People with learning disabilities can sporadically live in what might be called "The Chasm-Being Stuck" -- an experience in time that can be compared to a computer freeze but in this case, the computer is one's brain. Nothing moves! Being stuck is the frustrating, helpless, exposed emotional state that goes hand in glove with this mind freeze. No matter how hard one tries, it is impossible to learn certain things. Intelligent individuals who are missing skills vital for achievement often end up feeling out in the cold. These learning failures are particularly galling because learning is so easy and fun in other areas. Clearly, learning discrepancies can cause serious and needless emotional distress because when the chasm hits, shame follows.
SHAME is a feeling we all know. It involves a feeling of heightened intense exposure and vulnerability which is quickly followed by withdrawal. This response begins early in life and continues through one’s lifespan. Over a lifetime, shame feels pretty much the same, although as we age, we generally learn better ways to avoid it. Shame can haunt people with learning disabilities. The person who reads slowly may worry about feeling humiliated going to a restaurant with friends because he/she cannot read through the menu quickly enough before the waiter comes to take the orders. One person I know orders the first thing on the menu so she doesn’t have to be embarrassed.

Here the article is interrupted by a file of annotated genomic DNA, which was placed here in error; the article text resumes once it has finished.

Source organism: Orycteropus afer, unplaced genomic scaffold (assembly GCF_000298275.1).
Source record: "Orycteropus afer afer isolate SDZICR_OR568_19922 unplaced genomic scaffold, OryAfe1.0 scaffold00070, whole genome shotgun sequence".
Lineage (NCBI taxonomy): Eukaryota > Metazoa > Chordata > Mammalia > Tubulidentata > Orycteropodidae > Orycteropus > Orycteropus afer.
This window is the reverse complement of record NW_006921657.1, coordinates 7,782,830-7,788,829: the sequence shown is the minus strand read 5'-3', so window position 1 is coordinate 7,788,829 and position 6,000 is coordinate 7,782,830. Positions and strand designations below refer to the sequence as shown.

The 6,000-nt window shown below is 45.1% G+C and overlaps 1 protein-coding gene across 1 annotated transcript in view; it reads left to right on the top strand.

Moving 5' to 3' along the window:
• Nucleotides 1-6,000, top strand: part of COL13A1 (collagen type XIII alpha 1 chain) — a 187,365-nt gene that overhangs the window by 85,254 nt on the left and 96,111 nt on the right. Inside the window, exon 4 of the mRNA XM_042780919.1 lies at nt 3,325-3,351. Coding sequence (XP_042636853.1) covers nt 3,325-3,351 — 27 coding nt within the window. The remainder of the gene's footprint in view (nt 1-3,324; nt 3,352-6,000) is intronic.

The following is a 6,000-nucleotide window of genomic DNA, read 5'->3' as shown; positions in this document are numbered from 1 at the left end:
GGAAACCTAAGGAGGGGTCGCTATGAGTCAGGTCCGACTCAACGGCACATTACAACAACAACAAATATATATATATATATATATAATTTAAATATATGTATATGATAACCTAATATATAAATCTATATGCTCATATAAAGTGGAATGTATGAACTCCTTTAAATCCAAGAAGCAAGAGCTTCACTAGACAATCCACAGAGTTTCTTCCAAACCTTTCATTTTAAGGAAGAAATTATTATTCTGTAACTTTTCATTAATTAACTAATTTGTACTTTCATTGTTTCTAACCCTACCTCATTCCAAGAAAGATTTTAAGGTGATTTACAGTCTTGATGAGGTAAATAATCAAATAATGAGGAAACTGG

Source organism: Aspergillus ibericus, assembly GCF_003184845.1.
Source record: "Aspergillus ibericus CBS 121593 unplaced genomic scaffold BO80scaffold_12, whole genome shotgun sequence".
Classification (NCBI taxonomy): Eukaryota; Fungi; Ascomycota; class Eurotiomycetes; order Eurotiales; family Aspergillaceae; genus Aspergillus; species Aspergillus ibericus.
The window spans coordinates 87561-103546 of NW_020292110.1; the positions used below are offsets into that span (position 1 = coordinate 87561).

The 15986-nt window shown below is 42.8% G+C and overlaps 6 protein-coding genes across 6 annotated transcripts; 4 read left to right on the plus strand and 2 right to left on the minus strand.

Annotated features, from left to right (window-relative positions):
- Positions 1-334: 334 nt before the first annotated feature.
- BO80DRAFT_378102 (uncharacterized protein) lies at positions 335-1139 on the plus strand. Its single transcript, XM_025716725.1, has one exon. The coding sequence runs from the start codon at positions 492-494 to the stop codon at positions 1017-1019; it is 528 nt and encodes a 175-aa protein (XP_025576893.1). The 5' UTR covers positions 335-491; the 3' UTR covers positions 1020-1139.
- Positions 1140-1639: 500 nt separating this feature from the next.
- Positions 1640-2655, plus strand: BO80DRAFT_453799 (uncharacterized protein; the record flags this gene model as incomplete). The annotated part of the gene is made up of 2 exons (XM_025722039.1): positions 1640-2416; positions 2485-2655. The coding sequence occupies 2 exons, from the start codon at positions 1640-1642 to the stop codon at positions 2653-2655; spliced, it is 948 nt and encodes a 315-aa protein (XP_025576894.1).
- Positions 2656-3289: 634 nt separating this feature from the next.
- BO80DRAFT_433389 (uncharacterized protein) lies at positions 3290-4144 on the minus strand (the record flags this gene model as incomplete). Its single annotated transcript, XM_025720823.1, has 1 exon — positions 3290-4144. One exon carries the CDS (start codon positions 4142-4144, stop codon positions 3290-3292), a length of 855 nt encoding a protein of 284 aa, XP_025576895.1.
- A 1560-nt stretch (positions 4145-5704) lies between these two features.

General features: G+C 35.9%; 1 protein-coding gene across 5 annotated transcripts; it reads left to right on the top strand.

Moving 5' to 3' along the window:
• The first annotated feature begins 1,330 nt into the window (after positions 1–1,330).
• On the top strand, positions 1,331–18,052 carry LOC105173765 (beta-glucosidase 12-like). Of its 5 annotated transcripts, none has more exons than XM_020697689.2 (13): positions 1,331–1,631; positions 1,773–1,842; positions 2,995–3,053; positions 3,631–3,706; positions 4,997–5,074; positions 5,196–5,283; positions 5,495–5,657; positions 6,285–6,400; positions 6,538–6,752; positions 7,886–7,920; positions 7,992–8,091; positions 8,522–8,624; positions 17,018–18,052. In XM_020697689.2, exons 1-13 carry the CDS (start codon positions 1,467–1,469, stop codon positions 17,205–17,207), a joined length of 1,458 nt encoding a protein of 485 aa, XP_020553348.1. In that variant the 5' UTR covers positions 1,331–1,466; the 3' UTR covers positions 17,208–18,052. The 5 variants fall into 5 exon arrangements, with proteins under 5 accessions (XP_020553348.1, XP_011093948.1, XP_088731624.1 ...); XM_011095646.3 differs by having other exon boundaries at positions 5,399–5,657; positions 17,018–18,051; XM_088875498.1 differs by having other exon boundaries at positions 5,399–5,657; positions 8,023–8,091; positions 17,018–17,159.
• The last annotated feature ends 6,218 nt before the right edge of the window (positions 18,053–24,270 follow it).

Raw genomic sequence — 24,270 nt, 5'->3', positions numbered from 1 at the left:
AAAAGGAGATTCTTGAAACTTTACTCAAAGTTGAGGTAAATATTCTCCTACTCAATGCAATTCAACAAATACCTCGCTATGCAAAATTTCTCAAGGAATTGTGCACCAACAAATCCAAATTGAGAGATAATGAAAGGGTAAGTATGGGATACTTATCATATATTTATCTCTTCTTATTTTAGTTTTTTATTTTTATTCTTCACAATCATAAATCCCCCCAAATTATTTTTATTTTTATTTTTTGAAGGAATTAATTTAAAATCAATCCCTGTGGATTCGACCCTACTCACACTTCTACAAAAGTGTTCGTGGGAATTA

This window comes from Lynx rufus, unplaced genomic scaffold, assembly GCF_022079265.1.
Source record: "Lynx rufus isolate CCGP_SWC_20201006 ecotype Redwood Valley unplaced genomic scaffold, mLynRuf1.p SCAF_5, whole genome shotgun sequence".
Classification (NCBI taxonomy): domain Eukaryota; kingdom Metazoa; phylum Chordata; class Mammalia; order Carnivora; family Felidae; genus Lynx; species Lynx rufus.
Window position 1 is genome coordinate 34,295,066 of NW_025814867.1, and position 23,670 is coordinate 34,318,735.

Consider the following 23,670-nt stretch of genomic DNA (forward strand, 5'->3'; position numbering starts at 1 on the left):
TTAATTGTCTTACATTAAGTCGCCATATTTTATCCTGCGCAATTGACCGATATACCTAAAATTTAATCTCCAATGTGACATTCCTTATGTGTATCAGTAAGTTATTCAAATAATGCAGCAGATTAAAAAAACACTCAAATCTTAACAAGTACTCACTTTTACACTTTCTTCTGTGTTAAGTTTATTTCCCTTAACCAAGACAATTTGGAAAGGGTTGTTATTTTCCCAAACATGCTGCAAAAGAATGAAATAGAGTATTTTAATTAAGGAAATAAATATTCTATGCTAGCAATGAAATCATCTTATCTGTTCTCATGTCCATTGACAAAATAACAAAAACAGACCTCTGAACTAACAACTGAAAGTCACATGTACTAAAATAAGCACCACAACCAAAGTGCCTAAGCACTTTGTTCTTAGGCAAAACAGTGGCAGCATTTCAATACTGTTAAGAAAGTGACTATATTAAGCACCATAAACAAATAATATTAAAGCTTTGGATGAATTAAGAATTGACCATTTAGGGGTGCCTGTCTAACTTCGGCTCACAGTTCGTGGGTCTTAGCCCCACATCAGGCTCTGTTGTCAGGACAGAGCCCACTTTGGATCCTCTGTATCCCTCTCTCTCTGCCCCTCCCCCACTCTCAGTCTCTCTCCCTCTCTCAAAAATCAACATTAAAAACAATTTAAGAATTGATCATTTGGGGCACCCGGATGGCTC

Even though shame is painful, we need it. Constructive shame can enhance learning. Failing an exam and being ashamed about it can propel a student to study harder in he future. This form of shame is healthy and constructive because it forces one into activity; and the best response to shame is to do something.
Destructive shame, however, leads to withdrawal, passivity and self-denigration. This form of shame happens when the feeling is experienced too often and too intensely and lasts too long. If shame becomes repetitive, a chronic sense of shame develops. Chronic shame in people with learning disabilities can sabotage motivation and intellectual curiosity as one’s sense of competence becomes derailed. A person with learning disabilities who is continually shamed (such as the person in school who cannot spell but must write exams by hand) begins to attach the sense of shame not to the action or situation that triggered it, but to the self.
To learn more about the impact of shame on people with learning disabilities “Smart but Stuck” has a chapter starting on page 25